CU Cancer Center member Patricia Valverde, PhD, MPH, clinical assistant professor of community and behavioral health and interim director of the Latino Policy and Research Center for ColoradoSPH, was the lead author on the article “Flexibility, Adaptation, and Roles of Patient Navigators in Oncology During COVID-19,” which goes into detail on the results of a national survey the NNRT conducted to study the impact of COVID-19 on cancer care and patient navigation during the first six months of the pandemic.
“Within our workforce, we were hearing stories of navigators losing jobs, being furloughed, or not really being used during the very early days of the pandemic,” Valverde says. “We thought that was crazy, because navigators should be on the front lines. Their skills and knowledge should be used.”
To find out more, the NNRT created a survey that received more than 200 responses from navigators whose duties had changed during the first half of 2020. Many moved away from cancer-related services and received new training on COVID-19 and telehealth. Still working within medically underserved communities, the navigators addressed myths related to mask use, COVID-19 spread, disbelief, risk, clinical changes, transmission prevention, finances, and politics.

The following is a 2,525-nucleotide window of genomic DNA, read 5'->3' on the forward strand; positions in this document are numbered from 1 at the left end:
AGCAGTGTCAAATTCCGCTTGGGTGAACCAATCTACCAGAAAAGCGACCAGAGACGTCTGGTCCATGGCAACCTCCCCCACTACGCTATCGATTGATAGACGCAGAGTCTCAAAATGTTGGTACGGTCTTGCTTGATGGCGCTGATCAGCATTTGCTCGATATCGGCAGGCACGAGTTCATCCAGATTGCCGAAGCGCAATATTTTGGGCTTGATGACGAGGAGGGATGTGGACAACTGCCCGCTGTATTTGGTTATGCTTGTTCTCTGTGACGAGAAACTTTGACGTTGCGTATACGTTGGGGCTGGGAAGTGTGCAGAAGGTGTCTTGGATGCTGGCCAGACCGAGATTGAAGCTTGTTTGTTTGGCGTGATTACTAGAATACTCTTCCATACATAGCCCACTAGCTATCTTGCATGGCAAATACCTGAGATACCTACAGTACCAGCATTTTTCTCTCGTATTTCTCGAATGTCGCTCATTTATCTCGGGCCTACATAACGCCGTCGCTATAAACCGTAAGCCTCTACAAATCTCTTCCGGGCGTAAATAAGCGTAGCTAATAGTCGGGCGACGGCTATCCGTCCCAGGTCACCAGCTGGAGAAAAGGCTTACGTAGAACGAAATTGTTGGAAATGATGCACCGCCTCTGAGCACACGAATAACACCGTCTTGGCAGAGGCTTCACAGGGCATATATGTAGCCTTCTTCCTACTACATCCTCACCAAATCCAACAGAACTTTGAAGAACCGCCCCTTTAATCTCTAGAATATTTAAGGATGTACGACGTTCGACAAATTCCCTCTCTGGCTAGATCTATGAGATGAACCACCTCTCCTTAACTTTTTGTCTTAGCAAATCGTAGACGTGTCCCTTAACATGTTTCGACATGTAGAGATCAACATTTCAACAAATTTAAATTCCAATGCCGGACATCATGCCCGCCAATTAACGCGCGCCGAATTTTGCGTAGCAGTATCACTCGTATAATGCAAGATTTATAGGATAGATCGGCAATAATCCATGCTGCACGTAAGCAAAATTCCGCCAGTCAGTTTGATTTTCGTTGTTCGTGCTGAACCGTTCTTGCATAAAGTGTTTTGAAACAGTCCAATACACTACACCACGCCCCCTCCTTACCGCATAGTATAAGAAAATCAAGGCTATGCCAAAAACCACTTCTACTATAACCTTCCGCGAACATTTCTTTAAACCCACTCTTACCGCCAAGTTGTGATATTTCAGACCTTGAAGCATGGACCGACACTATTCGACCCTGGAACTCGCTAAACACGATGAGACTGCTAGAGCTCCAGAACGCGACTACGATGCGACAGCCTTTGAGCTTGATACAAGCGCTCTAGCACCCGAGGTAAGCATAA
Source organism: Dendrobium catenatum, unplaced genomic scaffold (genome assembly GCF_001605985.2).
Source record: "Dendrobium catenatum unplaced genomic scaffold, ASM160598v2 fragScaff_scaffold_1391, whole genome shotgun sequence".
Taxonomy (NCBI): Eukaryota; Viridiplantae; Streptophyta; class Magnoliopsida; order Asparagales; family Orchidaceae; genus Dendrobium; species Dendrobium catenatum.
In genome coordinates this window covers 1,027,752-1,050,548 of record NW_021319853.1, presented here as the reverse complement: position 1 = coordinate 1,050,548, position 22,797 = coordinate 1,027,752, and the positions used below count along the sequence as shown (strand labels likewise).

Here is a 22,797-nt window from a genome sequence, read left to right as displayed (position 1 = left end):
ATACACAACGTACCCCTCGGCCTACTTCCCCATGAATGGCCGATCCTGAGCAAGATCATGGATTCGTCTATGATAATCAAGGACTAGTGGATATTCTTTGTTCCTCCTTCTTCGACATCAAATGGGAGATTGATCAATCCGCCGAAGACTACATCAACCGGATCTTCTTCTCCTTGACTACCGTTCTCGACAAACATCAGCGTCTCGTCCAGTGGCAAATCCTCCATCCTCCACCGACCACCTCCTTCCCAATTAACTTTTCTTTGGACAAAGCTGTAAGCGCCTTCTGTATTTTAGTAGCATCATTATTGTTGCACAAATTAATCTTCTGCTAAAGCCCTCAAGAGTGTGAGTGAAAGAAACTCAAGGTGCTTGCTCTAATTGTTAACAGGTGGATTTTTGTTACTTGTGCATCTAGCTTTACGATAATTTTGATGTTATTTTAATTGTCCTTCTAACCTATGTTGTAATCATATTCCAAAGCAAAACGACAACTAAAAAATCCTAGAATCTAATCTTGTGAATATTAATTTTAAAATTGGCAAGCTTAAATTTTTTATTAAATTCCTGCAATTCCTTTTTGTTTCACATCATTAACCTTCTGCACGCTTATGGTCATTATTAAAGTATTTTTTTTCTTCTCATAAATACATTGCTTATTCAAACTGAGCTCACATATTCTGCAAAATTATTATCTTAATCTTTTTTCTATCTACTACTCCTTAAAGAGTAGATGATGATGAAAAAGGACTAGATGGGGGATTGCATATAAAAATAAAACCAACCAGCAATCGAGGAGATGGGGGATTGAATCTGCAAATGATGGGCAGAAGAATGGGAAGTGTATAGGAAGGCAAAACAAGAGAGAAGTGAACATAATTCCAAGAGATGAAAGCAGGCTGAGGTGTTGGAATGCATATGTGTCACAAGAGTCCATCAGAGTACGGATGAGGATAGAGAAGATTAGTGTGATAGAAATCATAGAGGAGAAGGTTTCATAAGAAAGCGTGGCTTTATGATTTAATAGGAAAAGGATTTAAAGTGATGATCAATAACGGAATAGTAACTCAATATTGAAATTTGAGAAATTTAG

“They all had new duties related to the pandemic, which is excellent,” Valverde says. “That's what we wanted. We wanted to see that navigators, because of their skill set, could be flexible and adaptable and move into talking to community members and patients about any kind of situation.”
Training and survivorship
Valverde also is director of the Patient Navigator Training Collaborative in the Center for Public Health Practice at Colorado SPH. One of the country’s largest training centers for patient navigators, the center has a focus on topics including health promotion, motivational interviewing, professional boundaries, care coordination, and locating resources.
“Cancer treatment is so complicated, and the navigator guides the patient on what to expect next,” Valverde says. “That can be help understanding test results or helping them prepare for meetings with their doctors so that they understand their treatment options. Navigators can also help with copay assistance or the cost of some drugs.”
Survivorship has become a bigger focus for navigators in recent years, Valverde says, as advances in treatment mean that people with cancer are living longer lives.